Writing quality code is an art, an art that requires periods of patience and focus. When working on complex code, a developer has to keep many things in their head, from requirements to low level state, and to get to that productive state it takes time.
Unfortunately for most, losing that focus doesn’t take much. Having to answer a quick Slack message, although it may take only a few seconds, can be enough of a context switch to impact efficiency.
Communication is vital between everyone in a team, but the way most organisations handle it does not work well for developers. The solution is asynchronous communication.
What is asynchronous communication?
Most online communication in an organization is done synchronously, which mirrors how we do in-person communication such as meetings. Synchronous communication is when you expect a response to your communication immediately.
Alternatively, asynchronous communication is expecting to get a response at some point in the future. For example, you send an email; I open and respond to the email several hours later.
For any developers, these concepts will sound very familiar as they are used as a way to describe how certain actions in code are handled.
Before we look at how we can move towards async communication we need to understand why synchronous communication has its downsides.
The problems with synchronous communication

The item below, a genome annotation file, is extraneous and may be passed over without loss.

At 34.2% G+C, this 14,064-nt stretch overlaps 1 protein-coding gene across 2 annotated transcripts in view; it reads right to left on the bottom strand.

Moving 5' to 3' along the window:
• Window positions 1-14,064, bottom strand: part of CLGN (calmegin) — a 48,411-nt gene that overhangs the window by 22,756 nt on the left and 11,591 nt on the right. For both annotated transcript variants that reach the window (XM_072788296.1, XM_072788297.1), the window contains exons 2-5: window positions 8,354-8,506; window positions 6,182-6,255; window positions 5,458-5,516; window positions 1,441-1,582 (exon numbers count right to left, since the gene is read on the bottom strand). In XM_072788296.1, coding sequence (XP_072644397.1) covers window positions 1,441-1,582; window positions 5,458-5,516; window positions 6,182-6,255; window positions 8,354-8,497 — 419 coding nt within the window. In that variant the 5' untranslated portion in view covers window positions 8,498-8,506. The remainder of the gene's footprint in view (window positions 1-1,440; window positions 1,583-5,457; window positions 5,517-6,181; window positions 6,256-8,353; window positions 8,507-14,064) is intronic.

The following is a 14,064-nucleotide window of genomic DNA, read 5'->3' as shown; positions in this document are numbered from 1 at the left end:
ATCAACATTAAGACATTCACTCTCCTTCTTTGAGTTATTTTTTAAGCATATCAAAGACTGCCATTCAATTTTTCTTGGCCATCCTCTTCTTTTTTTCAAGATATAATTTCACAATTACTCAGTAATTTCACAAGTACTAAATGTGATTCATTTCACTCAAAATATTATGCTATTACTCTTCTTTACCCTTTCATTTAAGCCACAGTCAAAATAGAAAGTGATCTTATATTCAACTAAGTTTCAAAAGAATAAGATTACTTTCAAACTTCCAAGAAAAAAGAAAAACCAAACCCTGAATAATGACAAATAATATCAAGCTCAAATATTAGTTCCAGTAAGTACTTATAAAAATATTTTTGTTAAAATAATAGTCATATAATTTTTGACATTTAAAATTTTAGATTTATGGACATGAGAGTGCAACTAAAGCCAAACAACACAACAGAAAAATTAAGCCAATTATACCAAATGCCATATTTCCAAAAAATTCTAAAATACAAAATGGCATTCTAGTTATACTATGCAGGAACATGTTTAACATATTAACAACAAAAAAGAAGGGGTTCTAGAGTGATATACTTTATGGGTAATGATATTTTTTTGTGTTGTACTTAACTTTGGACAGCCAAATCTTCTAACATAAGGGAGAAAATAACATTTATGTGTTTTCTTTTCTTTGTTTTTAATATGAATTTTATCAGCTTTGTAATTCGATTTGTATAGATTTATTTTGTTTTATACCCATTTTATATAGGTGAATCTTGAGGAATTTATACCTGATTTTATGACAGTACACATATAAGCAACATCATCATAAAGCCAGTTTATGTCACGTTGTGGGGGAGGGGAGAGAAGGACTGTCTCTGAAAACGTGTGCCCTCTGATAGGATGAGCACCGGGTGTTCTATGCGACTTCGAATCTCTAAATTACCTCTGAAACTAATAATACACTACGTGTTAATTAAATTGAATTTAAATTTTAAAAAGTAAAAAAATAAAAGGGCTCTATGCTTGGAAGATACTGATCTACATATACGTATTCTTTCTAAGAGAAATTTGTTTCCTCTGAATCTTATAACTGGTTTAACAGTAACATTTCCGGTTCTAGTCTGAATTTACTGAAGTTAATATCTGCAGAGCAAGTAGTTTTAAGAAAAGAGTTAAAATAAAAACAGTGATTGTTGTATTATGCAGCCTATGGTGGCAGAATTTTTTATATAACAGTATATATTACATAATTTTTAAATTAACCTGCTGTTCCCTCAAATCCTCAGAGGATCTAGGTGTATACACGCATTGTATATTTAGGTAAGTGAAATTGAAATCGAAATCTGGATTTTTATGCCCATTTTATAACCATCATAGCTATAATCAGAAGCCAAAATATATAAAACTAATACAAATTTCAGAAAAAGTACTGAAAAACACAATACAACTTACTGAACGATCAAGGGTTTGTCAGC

While synchronous communication has many benefits and is something we do every day, it’s not the best form of communication for everything.
Working on a large team, with many people and many of those moving, it becomes hard to scale communication, especially for key individuals who have to be in communication with many different groups.
The advent of modern tools, such as email and chat apps, makes it easier but there is still a limit to the amount of real time chats a person can effectively manage.
Paired with the task of coding, a large amount of sync communications can cause a number of negative effects:
- Reduced development time: As I talked about in the intro, the context switching required to reply to messages further reduces the already limited amount of time developers have to focus on their tasks.
- Low quality code: Interrupted focus when working on complex code, paired with less development time, can lead to the introduction of bugs and vulnerabilities.